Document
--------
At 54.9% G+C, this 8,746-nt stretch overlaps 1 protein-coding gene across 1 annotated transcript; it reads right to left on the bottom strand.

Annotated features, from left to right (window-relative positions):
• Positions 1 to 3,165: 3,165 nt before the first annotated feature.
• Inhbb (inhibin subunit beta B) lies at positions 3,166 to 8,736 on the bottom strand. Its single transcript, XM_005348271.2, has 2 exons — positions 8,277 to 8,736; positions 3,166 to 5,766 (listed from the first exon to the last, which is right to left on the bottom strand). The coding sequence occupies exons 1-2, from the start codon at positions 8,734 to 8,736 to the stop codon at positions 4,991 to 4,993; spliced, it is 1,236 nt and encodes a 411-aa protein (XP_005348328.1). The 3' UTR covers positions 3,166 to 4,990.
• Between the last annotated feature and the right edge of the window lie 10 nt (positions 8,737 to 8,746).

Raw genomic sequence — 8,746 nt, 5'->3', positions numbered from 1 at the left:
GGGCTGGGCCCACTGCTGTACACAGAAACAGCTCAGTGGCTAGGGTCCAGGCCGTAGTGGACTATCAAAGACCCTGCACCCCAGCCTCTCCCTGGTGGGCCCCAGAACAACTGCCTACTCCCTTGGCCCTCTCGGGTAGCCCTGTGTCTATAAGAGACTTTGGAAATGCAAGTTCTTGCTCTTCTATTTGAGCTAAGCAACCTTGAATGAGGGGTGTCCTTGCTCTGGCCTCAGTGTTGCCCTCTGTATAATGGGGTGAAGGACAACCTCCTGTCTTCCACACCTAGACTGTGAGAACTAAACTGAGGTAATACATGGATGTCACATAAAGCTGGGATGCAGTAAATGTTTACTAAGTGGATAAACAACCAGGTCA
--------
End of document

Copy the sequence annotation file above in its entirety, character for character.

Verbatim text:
At 54.9% G+C, this 8,746-nt stretch overlaps 1 protein-coding gene across 1 annotated transcript; it reads right to left on the bottom strand.

Annotated features, from left to right (window-relative positions):
• Positions 1 to 3,165: 3,165 nt before the first annotated feature.
• Inhbb (inhibin subunit beta B) lies at positions 3,166 to 8,736 on the bottom strand. Its single transcript, XM_005348271.2, has 2 exons — positions 8,277 to 8,736; positions 3,166 to 5,766 (listed from the first exon to the last, which is right to left on the bottom strand). The coding sequence occupies exons 1-2, from the start codon at positions 8,734 to 8,736 to the stop codon at positions 4,991 to 4,993; spliced, it is 1,236 nt and encodes a 411-aa protein (XP_005348328.1). The 3' UTR covers positions 3,166 to 4,990.
• Between the last annotated feature and the right edge of the window lie 10 nt (positions 8,737 to 8,746).

Raw genomic sequence — 8,746 nt, 5'->3', positions numbered from 1 at the left:
GGGCTGGGCCCACTGCTGTACACAGAAACAGCTCAGTGGCTAGGGTCCAGGCCGTAGTGGACTATCAAAGACCCTGCACCCCAGCCTCTCCCTGGTGGGCCCCAGAACAACTGCCTACTCCCTTGGCCCTCTCGGGTAGCCCTGTGTCTATAAGAGACTTTGGAAATGCAAGTTCTTGCTCTTCTATTTGAGCTAAGCAACCTTGAATGAGGGGTGTCCTTGCTCTGGCCTCAGTGTTGCCCTCTGTATAATGGGGTGAAGGACAACCTCCTGTCTTCCACACCTAGACTGTGAGAACTAAACTGAGGTAATACATGGATGTCACATAAAGCTGGGATGCAGTAAATGTTTACTAAGTGGATAAACAACCAGGTCA